Symbiopsychotaxiplasm: Take One
On paper, William Greaves' art-film Symbiopsychotaxiplasm: Take One sounds like the kind of storm-the-doors-of-perception "happening" that made going out to be entertained such a drag back in 1968. Greaves, an accomplished documentary filmmaker and acting coach, shot a badly scripted conversation between a squabbling couple in New York's Central Park, and simultaneously shot himself shooting the conversation. At one point, his crew went off on their own and filmed themselves debating whether Greaves knew what he was doing. Greaves cut all this together, with split-screens and snippets of muffed audio tracks, in order to explore the point where artifice ends and reality begins.
But ironically, what keeps Symbiopsychotaxiplasm: Take One from being insufferable is that its artifice is so spectacular. The editing is snappy—and the run time is short—and when Greaves' actors really get into a groove with their dopey conversation, they can hold the audience rapt even while Greaves and his cameras are right there with them in the frame. The performances epitomize a film about moments, captured and analyzed as they happen.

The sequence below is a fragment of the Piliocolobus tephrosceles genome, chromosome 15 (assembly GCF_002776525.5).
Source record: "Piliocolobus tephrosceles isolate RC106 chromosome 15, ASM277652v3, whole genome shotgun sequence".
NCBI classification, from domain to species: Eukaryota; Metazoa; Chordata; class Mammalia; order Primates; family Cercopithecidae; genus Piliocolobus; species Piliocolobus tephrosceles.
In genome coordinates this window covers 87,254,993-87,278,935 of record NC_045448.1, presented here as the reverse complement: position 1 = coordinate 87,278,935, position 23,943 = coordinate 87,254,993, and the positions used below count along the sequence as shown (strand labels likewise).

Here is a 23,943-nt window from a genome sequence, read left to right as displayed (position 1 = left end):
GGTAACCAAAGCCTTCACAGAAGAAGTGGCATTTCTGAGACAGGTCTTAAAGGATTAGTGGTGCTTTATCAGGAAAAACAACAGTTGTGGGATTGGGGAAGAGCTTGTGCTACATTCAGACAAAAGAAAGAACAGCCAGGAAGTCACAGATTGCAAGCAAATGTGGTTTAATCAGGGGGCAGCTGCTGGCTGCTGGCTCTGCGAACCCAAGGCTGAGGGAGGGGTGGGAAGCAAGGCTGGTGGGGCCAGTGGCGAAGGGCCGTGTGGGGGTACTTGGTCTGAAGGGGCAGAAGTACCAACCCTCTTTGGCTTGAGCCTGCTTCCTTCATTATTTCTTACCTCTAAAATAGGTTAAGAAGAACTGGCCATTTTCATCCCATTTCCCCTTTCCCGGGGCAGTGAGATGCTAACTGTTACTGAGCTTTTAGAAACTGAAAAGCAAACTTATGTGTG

Greaves couldn't get much play with Symbiopsychotaxiplasm: Take One back in 1968, so he went back to documentaries, and the film was largely forgotten until a Greaves retrospective in the early '90s brought it back to light. Since then, it's been revived fairly regularly on the rep circuit, and earned the admiration of Steve Buscemi and Steven Soderbergh, who helped restore the film and finance a semi-sequel, Symbiopsychotaxiplasm: Take 2 1/2 (included on the second disc of Criterion's DVD set). For Take 2 1/2, Greaves cuts together unused footage from the original—mainly of another set of actors rehearsing and performing "the conversation"—with new footage of the same actors 35 years later, still arguing.
The sequel is a bit too much to take on the heels of the original, but it helps clarify what makes Take One so special. Take 2 1/2 includes another sequence of the crew gathering to discuss the movie-in-progress, and as before, they don't get too heavy. They take everything in on a down-to-earth level, and consider how Greaves' direct and indirect intervention—sometimes for good, sometimes not—characterizes the true nature of God. Or at least art.
Key features: An informative documentary on Greaves' career, and an interview with Buscemi about his long-term relationship with this project.